Any day can be your New Year’s Day – Helen Bridgett

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By Helen Bridgett

In the first of two posts, debut novelist Helen Bridgett, author of The Mercury Travel Club, tells WHW about the processes involved in completing her manuscript. Come back next month to catch up on Part 2: The End is Only the Beginning.

My lead character Angie always starts her New Year’s resolutions on her birthday in February. She reasons that no good decision was ever made after a night of partying and prosecco.

She’s probably right – I’ve certainly never stuck to any resolution I’ve made on January 1st. Mind you, they’ve been fairly dull: give up wine, lose weight, never let a carbohydrate touch my lips ever again. No wonder I couldn’t stick to them, I didn’t actually want to do any of them.

The one thing I’ve always wanted to do was to write a novel. This secret desire sat quietly in the background whilst every other aspect of daily life raged on noisily but it never went away. So two years ago, I made this my single resolution; I would write a novel and give it to my sister as a Christmas present.

Making a pledge that I’d give it as a gift was significant because a) I had a deadline and b) I had to do my very best to make it an entertaining read.

Being a very methodical person I worked out that I’d have to write around 600 words per day to have it finished in time. That didn’t sound too onerous but predictably by the end of February I’d only managed 1500 words. It looked as if this resolution was going the same way as every other one.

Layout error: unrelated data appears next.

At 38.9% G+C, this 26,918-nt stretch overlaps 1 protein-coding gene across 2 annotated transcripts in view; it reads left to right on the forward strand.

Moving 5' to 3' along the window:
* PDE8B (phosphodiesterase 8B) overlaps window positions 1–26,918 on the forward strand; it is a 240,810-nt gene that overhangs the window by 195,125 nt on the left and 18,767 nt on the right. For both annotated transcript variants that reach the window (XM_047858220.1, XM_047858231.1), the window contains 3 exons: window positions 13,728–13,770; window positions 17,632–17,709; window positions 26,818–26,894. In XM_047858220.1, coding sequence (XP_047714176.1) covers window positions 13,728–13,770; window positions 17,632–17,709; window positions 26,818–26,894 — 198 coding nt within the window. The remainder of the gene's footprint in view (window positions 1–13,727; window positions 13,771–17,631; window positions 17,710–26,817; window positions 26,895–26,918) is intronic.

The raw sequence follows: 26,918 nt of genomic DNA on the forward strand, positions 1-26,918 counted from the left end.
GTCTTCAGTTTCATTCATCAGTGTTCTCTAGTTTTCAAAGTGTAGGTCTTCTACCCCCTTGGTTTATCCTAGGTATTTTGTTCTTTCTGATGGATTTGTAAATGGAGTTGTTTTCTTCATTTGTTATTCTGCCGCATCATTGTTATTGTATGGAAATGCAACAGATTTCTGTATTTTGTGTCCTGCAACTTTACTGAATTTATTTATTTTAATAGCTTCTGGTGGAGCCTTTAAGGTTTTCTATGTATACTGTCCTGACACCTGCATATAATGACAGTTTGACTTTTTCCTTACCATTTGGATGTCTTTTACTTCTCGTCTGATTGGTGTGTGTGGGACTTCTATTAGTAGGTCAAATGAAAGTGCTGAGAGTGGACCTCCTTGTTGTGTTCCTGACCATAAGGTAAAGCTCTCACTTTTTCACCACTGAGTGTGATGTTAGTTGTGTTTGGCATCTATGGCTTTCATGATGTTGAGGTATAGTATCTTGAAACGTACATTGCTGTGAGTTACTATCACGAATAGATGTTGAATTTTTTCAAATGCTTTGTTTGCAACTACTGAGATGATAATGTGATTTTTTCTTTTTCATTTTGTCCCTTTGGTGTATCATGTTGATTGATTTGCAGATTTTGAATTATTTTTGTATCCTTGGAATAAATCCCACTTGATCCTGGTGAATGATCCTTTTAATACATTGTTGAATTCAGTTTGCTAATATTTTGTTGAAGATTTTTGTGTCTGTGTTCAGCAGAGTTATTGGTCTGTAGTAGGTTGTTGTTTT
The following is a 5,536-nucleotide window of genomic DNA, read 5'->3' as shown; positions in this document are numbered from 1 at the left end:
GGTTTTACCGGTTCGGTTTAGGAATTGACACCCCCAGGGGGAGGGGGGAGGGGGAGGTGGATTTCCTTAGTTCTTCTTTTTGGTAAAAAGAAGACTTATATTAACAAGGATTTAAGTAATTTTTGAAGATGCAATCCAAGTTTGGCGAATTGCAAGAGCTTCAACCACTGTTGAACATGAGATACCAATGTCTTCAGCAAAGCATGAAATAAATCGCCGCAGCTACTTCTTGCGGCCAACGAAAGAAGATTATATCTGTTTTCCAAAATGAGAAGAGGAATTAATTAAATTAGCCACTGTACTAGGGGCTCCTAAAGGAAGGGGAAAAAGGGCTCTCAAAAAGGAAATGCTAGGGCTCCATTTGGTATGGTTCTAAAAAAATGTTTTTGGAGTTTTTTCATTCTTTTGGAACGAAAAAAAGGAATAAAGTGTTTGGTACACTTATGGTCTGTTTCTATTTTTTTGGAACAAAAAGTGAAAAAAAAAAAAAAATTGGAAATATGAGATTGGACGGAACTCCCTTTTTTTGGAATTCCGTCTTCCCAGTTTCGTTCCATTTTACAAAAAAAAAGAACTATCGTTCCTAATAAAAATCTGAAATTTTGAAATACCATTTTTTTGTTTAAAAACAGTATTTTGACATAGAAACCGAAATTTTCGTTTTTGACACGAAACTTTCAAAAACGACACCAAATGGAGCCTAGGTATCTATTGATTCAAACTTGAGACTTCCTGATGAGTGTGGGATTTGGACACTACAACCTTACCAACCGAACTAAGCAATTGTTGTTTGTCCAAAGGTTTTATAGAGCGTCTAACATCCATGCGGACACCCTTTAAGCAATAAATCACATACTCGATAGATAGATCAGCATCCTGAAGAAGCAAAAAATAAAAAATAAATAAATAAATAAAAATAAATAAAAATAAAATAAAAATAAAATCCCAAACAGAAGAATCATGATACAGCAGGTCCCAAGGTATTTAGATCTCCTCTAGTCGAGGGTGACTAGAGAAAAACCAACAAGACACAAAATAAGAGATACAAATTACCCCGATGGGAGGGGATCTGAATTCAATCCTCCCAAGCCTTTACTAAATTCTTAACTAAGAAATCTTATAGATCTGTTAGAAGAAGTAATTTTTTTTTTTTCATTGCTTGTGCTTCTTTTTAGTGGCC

There was a difference this time; I was disappointed in myself. This was something I really wanted to achieve – I mean really wanted. I knew that if I looked back on the year and I hadn’t done it, I’d be truly gutted. ‘You can’t commit to 600 words a day? Come off it girl’, I told myself.

I buckled down every day; some days flowed and I wrote far more than I needed and some days I struggled. I kept going and by May I had 35,000 words. 35,000 !!!! That’s nearly half way there!

I won’t pretend every day was easy. One some mornings I would sit at my laptop and delete everything I’d written the previous day. Your characters start to tell you what they want to do next, how they’re going to behave and if you try to write something that won’t suit them they keep you awake at night.

On I plodded (truly loving the process by now) and then one evening I reached 81,000 words. I had one scene left to write and I knew exactly what it was. Rather than hurrying it, I stopped writing and saved the finale for the following day.

Even now, I still recall the joy and excitement of knowing that I was about to sit down and finish my debut novel. I’m fizzing with the memory as I write this. Slowly I opened the manuscript and took my time. I thanked my characters for being such great fun and I opened a bottle of bubbly. I’d done it.

P.S. Always remember to save your work daily. I email myself a copy of the day’s writing so that even if my PC crashes I haven’t lost my work. I can’t think of anything more heartbreaking than losing everything I’d written.


Helen Bridgett has always loved books and always loved writing. One year she decided her New Year’s resolution would be “Write a novel to give as a Christmas present”. She spent the year writing and The Mercury Travel Club was born. Helen hails from the North East but now lives in Manchester with her Husband and their Chocolate Labrador Angus. When not writing, Helen can usually be found walking or drinking wine – not usually at the same time. Helen is currently working on the sequel to The Mercury Travel Club.

helenbridgett.com

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